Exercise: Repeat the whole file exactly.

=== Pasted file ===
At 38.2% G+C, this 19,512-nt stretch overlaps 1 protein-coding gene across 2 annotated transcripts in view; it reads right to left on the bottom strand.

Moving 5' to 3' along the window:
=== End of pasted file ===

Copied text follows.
At 38.2% G+C, this 19,512-nt stretch overlaps 1 protein-coding gene across 2 annotated transcripts in view; it reads right to left on the bottom strand.

Moving 5' to 3' along the window: